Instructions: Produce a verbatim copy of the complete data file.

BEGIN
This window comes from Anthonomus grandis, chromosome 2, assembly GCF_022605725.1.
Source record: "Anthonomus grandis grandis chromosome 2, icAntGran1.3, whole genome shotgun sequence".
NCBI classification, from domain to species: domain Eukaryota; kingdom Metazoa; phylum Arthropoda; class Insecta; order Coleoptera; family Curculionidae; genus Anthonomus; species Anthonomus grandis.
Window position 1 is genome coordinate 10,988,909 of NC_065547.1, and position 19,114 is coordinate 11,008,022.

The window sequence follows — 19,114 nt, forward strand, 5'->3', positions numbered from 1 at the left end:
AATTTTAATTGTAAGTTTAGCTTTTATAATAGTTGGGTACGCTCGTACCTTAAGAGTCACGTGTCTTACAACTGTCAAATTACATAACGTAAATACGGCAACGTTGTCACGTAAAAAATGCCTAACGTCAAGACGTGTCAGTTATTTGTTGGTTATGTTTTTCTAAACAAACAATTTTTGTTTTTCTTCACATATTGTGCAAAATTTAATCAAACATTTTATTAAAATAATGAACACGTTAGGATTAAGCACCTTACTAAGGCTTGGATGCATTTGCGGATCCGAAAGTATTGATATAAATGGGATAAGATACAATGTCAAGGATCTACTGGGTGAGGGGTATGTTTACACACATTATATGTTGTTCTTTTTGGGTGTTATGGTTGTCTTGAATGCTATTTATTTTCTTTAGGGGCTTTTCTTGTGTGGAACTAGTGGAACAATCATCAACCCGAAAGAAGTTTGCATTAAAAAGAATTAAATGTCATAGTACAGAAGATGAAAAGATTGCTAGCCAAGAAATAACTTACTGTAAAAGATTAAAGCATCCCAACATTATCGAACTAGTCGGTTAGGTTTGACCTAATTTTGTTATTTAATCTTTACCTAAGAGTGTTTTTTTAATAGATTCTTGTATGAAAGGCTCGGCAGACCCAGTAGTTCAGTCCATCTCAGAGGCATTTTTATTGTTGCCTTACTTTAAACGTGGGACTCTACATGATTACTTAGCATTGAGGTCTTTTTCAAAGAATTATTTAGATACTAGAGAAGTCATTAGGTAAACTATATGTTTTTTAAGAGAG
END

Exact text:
This window comes from Anthonomus grandis, chromosome 2, assembly GCF_022605725.1.
Source record: "Anthonomus grandis grandis chromosome 2, icAntGran1.3, whole genome shotgun sequence".
NCBI classification, from domain to species: domain Eukaryota; kingdom Metazoa; phylum Arthropoda; class Insecta; order Coleoptera; family Curculionidae; genus Anthonomus; species Anthonomus grandis.
Window position 1 is genome coordinate 10,988,909 of NC_065547.1, and position 19,114 is coordinate 11,008,022.

The window sequence follows — 19,114 nt, forward strand, 5'->3', positions numbered from 1 at the left end:
AATTTTAATTGTAAGTTTAGCTTTTATAATAGTTGGGTACGCTCGTACCTTAAGAGTCACGTGTCTTACAACTGTCAAATTACATAACGTAAATACGGCAACGTTGTCACGTAAAAAATGCCTAACGTCAAGACGTGTCAGTTATTTGTTGGTTATGTTTTTCTAAACAAACAATTTTTGTTTTTCTTCACATATTGTGCAAAATTTAATCAAACATTTTATTAAAATAATGAACACGTTAGGATTAAGCACCTTACTAAGGCTTGGATGCATTTGCGGATCCGAAAGTATTGATATAAATGGGATAAGATACAATGTCAAGGATCTACTGGGTGAGGGGTATGTTTACACACATTATATGTTGTTCTTTTTGGGTGTTATGGTTGTCTTGAATGCTATTTATTTTCTTTAGGGGCTTTTCTTGTGTGGAACTAGTGGAACAATCATCAACCCGAAAGAAGTTTGCATTAAAAAGAATTAAATGTCATAGTACAGAAGATGAAAAGATTGCTAGCCAAGAAATAACTTACTGTAAAAGATTAAAGCATCCCAACATTATCGAACTAGTCGGTTAGGTTTGACCTAATTTTGTTATTTAATCTTTACCTAAGAGTGTTTTTTTAATAGATTCTTGTATGAAAGGCTCGGCAGACCCAGTAGTTCAGTCCATCTCAGAGGCATTTTTATTGTTGCCTTACTTTAAACGTGGGACTCTACATGATTACTTAGCATTGAGGTCTTTTTCAAAGAATTATTTAGATACTAGAGAAGTCATTAGGTAAACTATATGTTTTTTAAGAGAG